San Jose, CA
November 13-18, 2018
Call 415-297-9046 for questions or sign up
- COURSE SCHEDULE
- COURSE OBJECTIVES
- COURSE CONTENT
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- IMPORTANT COURSE INFORMATION
Western Surgical and Sedation offers affordable and comprehensive training in IV Sedation (parenteral moderate sedation). Our IV course follows the objectives and content recommended by the American Dental Association Guidelines for Teaching Pain Control and Sedation to Dentists and Dental Students.
WSS will train you to SAFELY and confidently provide moderate sedation for your patients. This is accomplished through lecture, demonstration, simulation, and live patient sedation. The course provides a minimum of 60 hours of instruction, plus management of at least 20 patients by the intravenous route per participant. This course emphasizes real world clinical scenarios and patient safety.
DIDACTIC SESSIONS – DAY 1-4
|Hours||DAY 1||DAY 2||DAY 3||DAY 4|
|5-7 Dinner||Wayland||Delmar||Centore||IV Sedation Review Board Exam Prep|
CLINICAL SESSIONS – DAY 5-6
|Hours||DAY 5||DAY 6|
|8-1||Patient Sedation||Patient Sedation|
|2-7||Patient Sedation||Patient Sedation|
|7-9||This time allotted to more patients as needed||Awards Dinner|
1 . List and discuss the advantages and disadvantages of moderate sedation.
2. Discuss the prevention, recognition and management of complications associated with moderate sedation.
3. Administer moderate sedation to patients in a clinical setting in a safe and effective manner.
4. Discuss the abuse potential, occupational hazards and other untoward effects of the agents utilized to achieve moderate sedation.
5. Describe and demonstrate the technique of intravenous access, intramuscular injection and other parenteral techniques.
6. Discuss the pharmacology of the drug(s) selected for administration.
7. Discuss the precautions, indications, contraindications and adverse reactions associated with the drug(s) selected.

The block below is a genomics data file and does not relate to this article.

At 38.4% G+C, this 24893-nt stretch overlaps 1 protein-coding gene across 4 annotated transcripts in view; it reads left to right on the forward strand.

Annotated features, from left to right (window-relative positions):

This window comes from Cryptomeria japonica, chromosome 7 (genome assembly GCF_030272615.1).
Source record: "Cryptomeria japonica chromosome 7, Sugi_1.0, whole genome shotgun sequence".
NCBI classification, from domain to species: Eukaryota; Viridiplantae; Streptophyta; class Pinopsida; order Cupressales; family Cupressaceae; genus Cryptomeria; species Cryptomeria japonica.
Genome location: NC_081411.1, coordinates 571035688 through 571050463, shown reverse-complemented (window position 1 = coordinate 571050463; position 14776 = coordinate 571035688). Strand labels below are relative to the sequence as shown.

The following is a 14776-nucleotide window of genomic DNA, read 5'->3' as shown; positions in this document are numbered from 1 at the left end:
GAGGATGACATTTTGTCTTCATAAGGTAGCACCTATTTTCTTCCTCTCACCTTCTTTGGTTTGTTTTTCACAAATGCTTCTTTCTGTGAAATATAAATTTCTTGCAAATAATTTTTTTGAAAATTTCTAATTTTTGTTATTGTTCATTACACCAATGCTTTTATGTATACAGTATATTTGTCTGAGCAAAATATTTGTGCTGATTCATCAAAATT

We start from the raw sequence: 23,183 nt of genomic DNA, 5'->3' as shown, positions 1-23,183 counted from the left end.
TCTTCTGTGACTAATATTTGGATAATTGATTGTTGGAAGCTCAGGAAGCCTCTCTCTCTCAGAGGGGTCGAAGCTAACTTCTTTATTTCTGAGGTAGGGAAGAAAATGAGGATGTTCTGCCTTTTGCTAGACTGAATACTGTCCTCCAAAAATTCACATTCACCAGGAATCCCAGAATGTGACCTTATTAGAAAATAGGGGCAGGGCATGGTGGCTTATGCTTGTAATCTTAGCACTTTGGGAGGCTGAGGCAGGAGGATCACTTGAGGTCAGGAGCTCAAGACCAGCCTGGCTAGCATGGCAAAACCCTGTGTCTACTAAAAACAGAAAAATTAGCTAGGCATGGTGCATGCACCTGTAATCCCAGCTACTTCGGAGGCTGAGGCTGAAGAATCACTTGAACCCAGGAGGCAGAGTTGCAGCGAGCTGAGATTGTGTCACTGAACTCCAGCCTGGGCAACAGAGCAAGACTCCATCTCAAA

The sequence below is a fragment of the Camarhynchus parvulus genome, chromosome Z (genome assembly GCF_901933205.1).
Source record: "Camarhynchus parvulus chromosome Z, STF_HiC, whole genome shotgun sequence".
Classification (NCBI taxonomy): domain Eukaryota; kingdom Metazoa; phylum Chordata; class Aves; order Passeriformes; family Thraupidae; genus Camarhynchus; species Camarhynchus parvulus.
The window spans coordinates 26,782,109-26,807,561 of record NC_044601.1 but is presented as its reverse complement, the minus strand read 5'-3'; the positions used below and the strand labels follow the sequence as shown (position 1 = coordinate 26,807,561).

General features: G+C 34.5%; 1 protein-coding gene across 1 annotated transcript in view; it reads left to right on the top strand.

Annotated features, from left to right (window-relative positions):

8. Administer the selected drug(s) to dental patients in a clinical setting in a safe and effective manner.
9. List the complications associated with techniques of moderate sedation.
10. Describe a protocol for management of emergencies in the dental office and list and discuss the emergency drugs and equipment required for the prevention and management of emergency situations.
11. Discuss principles of advanced cardiac life support or an appropriate dental sedation/ anesthesia emergency course.
12. Demonstrate the ability to manage emergency situations.
13. Demonstrate the ability to diagnose and treat emergencies related to the next deeper level of anesthesia than intended.
1. Historical, philosophical and psychological aspects of anxiety and pain control.
2. Patient evaluation and selection through review of medical history taking, physical diagnosis and psychological considerations.
3. Use of patient history and examination for ASA classification, risk assessment and pre-procedure fasting instructions.
4. Definitions and descriptions of physiological and psychological aspects of anxiety and pain.
5. Description of the sedation anesthesia continuum, with special emphasis on the distinction between the conscious and the unconscious state.
6. Review of adult respiratory and circulatory physiology and related anatomy.
7. Pharmacology of local anesthetics and agents used in moderate sedation, including drug interactions and contraindications.
8. Indications and contraindications for use of moderate sedation.
9. Review of dental procedures possible under moderate sedation.
10. Patient monitoring using observation and monitoring equipment, with particular attention to vital signs, ventilation/breathing and reflexes related to consciousness.
11. Maintaining proper records with accurate chart entries recording medical history, physical examination, informed consent, time-oriented anesthesia record, including the name of all drugs administered including local anesthetics, doses, and monitored physiological parameters.
12. Prevention, recognition and management of complications and emergencies.
13. Description, maintenance and use of moderate sedation monitors and equipment.
14. Discussion of abuse potential.
15. Intravenous access: anatomy, equipment and technique.
16. Prevention, recognition and management of complications of venipuncture and other parenteral techniques.
17. Description and rationale for the technique to be employed.
18. Prevention, recognition and management of systemic complications of moderate sedation, with particular attention to airway maintenance and support of the respiratory and cardio-vascular systems.
The course will be held in San Jose, California.
Our IV course follows the objectives and content recommended by the American Dental Association Guidelines for Teaching Pain Control and Sedation to Dentists and Dental Students. However, CHECK YOUR INDIVIDUAL STATE CERTIFICATION REQUIREMENTS, some states requirements exceed the ADA Guidelines. For example: Missouri requires an anesthesia residency, Nevada requires course offered in CODA programs, Illinois requires 75 hours. WSS has trained dentists that are now permitted in 24 states. However, state regulations change frequently.